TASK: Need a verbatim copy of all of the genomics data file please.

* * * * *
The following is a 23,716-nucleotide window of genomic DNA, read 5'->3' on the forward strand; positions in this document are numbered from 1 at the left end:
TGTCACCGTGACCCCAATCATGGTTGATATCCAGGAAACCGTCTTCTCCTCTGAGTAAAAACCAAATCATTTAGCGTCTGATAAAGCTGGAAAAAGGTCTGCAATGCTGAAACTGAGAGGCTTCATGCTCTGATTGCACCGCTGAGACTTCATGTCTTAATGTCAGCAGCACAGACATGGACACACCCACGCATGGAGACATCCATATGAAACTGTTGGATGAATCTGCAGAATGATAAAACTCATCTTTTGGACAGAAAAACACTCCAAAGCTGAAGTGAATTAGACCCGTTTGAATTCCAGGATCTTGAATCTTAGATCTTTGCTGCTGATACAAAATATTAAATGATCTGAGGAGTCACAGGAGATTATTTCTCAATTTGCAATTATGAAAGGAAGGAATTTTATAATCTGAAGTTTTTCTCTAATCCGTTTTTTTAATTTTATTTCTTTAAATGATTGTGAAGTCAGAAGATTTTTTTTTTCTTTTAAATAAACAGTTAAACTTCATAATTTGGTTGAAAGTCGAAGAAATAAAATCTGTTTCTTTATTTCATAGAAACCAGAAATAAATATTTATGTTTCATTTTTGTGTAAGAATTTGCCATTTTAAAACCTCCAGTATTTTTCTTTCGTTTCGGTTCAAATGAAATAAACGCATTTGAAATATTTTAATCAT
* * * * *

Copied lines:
The following is a 23,716-nucleotide window of genomic DNA, read 5'->3' on the forward strand; positions in this document are numbered from 1 at the left end:
TGTCACCGTGACCCCAATCATGGTTGATATCCAGGAAACCGTCTTCTCCTCTGAGTAAAAACCAAATCATTTAGCGTCTGATAAAGCTGGAAAAAGGTCTGCAATGCTGAAACTGAGAGGCTTCATGCTCTGATTGCACCGCTGAGACTTCATGTCTTAATGTCAGCAGCACAGACATGGACACACCCACGCATGGAGACATCCATATGAAACTGTTGGATGAATCTGCAGAATGATAAAACTCATCTTTTGGACAGAAAAACACTCCAAAGCTGAAGTGAATTAGACCCGTTTGAATTCCAGGATCTTGAATCTTAGATCTTTGCTGCTGATACAAAATATTAAATGATCTGAGGAGTCACAGGAGATTATTTCTCAATTTGCAATTATGAAAGGAAGGAATTTTATAATCTGAAGTTTTTCTCTAATCCGTTTTTTTAATTTTATTTCTTTAAATGATTGTGAAGTCAGAAGATTTTTTTTTTCTTTTAAATAAACAGTTAAACTTCATAATTTGGTTGAAAGTCGAAGAAATAAAATCTGTTTCTTTATTTCATAGAAACCAGAAATAAATATTTATGTTTCATTTTTGTGTAAGAATTTGCCATTTTAAAACCTCCAGTATTTTTCTTTCGTTTCGGTTCAAATGAAATAAACGCATTTGAAATATTTTAATCAT